Film Review: Dhamaka (Blast)

Film Review: Dhamaka (Blast)
Courtesy: Netflix

Starring: Kartik Aryan, Amruta Subhash, Mrunal Thakur, Vikas Kumar, Vishwajeet Pradhan

Director: Ram Madhvani

Bollywood adaptations of Korean thrillers have been quite popular in the past. This new Netflix release – based on the 2013 film ‘The Terror Live’ – follows that trend and is set against the backdrop of India’s 24/7 news feed culture.

Arjun Pathak (Aryan) is a jaded radio news anchor for a major Indian media house, who is struggling to come to terms with his impending divorce from wife and fellow journalist Soumya Mehra Pathak (Thakur). We discover the factors behind the couple’s separation gradually as the film unfolds, with Arjun unexpectedly finding himself in what could be the biggest scoop of his journalistic career.

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A mystery voice rings into his radio show for the channel named Bharosa 24/7, or Confidence 24/7, which goes by the tagline of “speaking only the truth”. The mystery voice tells Arjun of a plan to trigger serial blasts across a major landmark bridge of the city of Mumbai. After his initial scepticism and dismissive reaction to the threat, Arjun quickly realises he’s on to something big that he could manipulate in his favour with his boss Ankita (Subhash). He wangles himself a prime-time slot on air on the back of this major blasts exclusive and begins coordinating with the “terrorist” behind the untraceable phone calls.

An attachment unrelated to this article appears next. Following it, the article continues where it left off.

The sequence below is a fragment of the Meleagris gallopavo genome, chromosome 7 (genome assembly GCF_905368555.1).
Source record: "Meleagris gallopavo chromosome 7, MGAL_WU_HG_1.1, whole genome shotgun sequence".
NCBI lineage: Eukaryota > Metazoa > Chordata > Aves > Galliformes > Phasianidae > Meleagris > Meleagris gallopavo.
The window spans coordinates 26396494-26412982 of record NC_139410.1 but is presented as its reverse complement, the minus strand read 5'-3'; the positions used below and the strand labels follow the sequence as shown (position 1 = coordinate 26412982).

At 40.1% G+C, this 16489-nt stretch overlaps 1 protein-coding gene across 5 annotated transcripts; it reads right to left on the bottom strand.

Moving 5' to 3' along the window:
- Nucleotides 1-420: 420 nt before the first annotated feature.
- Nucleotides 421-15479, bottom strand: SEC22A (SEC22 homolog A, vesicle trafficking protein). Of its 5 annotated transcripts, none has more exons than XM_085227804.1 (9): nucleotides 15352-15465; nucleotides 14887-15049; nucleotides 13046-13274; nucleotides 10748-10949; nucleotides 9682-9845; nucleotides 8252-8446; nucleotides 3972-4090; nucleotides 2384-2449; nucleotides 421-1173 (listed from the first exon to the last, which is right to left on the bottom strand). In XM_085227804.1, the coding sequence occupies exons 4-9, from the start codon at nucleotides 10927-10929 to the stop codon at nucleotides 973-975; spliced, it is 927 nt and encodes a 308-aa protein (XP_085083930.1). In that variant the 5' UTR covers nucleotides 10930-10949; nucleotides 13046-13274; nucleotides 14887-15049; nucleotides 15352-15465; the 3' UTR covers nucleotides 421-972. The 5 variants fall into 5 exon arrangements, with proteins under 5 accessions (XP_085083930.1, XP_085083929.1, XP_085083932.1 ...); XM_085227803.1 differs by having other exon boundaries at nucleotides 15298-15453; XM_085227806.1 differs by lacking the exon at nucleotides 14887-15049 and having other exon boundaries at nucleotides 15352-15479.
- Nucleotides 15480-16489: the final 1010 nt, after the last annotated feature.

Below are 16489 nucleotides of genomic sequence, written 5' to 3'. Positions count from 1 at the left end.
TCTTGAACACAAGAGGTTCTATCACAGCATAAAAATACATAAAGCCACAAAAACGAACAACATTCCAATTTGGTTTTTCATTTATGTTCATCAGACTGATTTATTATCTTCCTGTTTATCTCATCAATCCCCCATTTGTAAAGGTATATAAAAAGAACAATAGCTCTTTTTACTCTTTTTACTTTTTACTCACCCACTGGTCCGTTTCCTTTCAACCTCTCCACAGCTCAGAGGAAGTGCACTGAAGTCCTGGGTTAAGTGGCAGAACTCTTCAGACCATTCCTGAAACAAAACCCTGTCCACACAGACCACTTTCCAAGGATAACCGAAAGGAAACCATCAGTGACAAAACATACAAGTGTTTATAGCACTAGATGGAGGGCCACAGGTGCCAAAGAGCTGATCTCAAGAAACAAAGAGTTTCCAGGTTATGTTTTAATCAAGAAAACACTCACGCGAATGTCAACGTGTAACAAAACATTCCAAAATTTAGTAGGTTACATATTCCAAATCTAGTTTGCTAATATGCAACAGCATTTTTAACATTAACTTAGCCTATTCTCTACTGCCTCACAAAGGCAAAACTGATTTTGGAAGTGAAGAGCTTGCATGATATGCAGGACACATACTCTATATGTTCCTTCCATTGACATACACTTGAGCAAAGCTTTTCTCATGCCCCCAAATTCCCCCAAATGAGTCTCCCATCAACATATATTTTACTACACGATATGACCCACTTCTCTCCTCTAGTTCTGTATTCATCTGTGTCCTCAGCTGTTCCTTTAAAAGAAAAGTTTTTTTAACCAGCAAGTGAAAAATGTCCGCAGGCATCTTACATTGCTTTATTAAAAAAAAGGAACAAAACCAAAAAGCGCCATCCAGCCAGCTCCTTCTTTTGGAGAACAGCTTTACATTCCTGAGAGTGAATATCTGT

Will Arjun be successful in talking the mystery caller away from the edge of disaster or will the blasts end up claiming innocent lives?

This thriller has its fair share of gripping moments, as one would expect from a film based around a terror plot unfolding live on people’s screens and airwaves. However, what is sorely missing is some well-crafted dialogues and solid performances to bring the high drama of the script to life.

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Though the film fails to strike the right level of intensity or thrill, what it does successfully portray is India’s obsessive 24/7 media race among television channels more concerned with outdoing the competition that bringing facts to light.

“It’s not the truth, it’s news” is the punch line that hits the perfect note in an otherwise lacklustre film. This fictional tale of television news in India, keen on grabbing the ratings with a facts-be-damned and whatever sells attitude, proves disturbingly close to reality.

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